Federal greenhouse gas emissions (GGEs) data by economic sector in Canada has been relatively unchanged between 2005 and 2019 as emissions from oil and gas extraction, gas-powered trucks, and heavy-duty diesel vehicles continued to climb and be offset by decreases in other sectors. For example, a 66 Mt or 8.9% reduction in 2020 from 2019 to 672 Mt CO2 eq (influenced by COVID-19) was largely a result of temporarily less commuting and air traffic and decreased coal consumption. Meanwhile, Canada’s GGEs rose 2.8% in 2021 (691 Mt), and fossil fuels accounted for more than half of the total (including fugitive methane leaks), according to an “early estimate” released recently by the Canadian Climate Institute.
Canada’s Net-Zero Emissions Accountability Act (2021) and the Emissions Reduction Plan (ERP) (2022) look to assure us that the right map for accountable long-term emissions reduction planning now exists as governments step up actions and work to provide enough fossil fuel subsidy information for transparency. However, to date, data analyses have been based on diverse policy sources, making comparison and generalization difficult. Federal tax deductions data has also been unavailable, and there has been no comprehensive inventory of direct government spending and reporting to reduce subsidies.
As the Canada Climate Law Initiative states, there are knowledge gaps on fossil fuel subsidies, making it difficult to track progress toward net zero. In addition, Canada still needs to adopt a uniform definition or classification of subsidies.
However, the IISD (a respected source) reported that Canada gave out $8.6 billion in subsidies in 2021, as researched and confirmed by Environmental Defence data. The IISD also estimated that B.C., Alberta, Saskatchewan, Newfoundland and Labrador provided at least another $2.5 billion in provincial subsidies over 2020-2021, such as targeted royalty concessions and R&D.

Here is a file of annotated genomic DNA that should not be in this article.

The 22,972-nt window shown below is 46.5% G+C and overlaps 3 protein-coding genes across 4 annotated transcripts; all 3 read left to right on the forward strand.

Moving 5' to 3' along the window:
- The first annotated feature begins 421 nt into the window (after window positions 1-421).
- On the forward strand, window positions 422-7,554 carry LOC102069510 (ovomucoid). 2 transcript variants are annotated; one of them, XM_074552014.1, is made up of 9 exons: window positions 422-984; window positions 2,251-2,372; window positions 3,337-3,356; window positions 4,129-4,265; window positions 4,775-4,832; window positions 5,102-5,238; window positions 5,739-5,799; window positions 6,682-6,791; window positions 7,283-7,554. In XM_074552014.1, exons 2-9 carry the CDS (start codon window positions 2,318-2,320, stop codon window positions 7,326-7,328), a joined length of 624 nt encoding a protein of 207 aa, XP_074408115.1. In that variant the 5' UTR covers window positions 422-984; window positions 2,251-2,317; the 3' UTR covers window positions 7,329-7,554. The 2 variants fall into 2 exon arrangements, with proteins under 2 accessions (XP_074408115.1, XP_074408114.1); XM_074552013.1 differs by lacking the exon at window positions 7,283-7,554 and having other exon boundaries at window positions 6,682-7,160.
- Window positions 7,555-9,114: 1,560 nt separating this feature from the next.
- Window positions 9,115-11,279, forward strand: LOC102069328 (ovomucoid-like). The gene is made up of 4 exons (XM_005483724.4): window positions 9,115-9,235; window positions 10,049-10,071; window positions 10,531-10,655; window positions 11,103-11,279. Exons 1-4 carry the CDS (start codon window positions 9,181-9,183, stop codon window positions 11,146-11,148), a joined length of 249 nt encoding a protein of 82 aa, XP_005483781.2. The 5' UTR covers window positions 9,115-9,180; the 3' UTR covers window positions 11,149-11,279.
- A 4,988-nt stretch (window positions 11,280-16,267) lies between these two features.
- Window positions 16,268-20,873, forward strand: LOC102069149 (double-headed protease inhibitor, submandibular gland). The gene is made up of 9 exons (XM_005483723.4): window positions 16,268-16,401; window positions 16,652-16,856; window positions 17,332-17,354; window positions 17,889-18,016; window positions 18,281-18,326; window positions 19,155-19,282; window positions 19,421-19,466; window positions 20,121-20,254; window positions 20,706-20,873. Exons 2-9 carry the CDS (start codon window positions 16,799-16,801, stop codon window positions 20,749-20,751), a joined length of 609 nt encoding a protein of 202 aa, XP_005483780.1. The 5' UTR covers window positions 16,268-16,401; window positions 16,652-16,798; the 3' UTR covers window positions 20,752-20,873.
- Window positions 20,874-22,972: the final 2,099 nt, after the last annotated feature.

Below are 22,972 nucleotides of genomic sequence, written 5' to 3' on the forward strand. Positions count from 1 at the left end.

Policy-wise, in 2009 (a G20 commitment), Canada promised to end “inefficient” fossil fuel subsidies, finally stating in 2022 that some subsidies are being phased out or rationalized. As well at COP26, Canada agreed to end all new support for projects overseas by the end of 2022 and joined the ambition to phase out “inefficient subsidies “(with approximately $2.5 billion remaining on Canadian books in existing overseas commitments). These will not be renewed once obligations are fulfilled. Canada is also phasing out coal-fired electricity generation by 2030 and commits to a net-zero Clean Electricity Standard by 2035.
However, given increased energy prices, new subsidies arrived in 2020-2021, yet Canada’s ERP commits to achieving net zero by 2050. The “Just Transition” policy is now finally tabled in 2023 to mitigate the impacts of industry transition on workers and communities dependent on fossil fuels. Many provincial and territorial governments give consumption subsidies, including tax exemptions, although Alberta and B.C. also have significant production subsidies.
Upcoming regulatory frameworks with financial incentives will help get methane emissions to 75% by 2030 from 2012. Existing policies include carbon pricing on pollution, Clean Fuel Regulations, $48.6 billion in CCUS investment tax credits, a pandemic Emissions Reduction Fund, Clean Growth Program, Energy Innovation Program (new technology), and guidance on new oil and gas projects subject to federal reviews. These need careful monitoring to reflect Canada’s climate imperatives.
The federal 2023 budget released on March 28, 2023, offered a groundbreaking $80 billion in incentives over the next decade for clean energy technologies to match the USA Inflation Reduction Act. However, the budget failed to identify a date for the end of fossil fuels subsidies or emission limits
This Post was submitted by Climate Scorecard Canada Country Manager Diane Szoller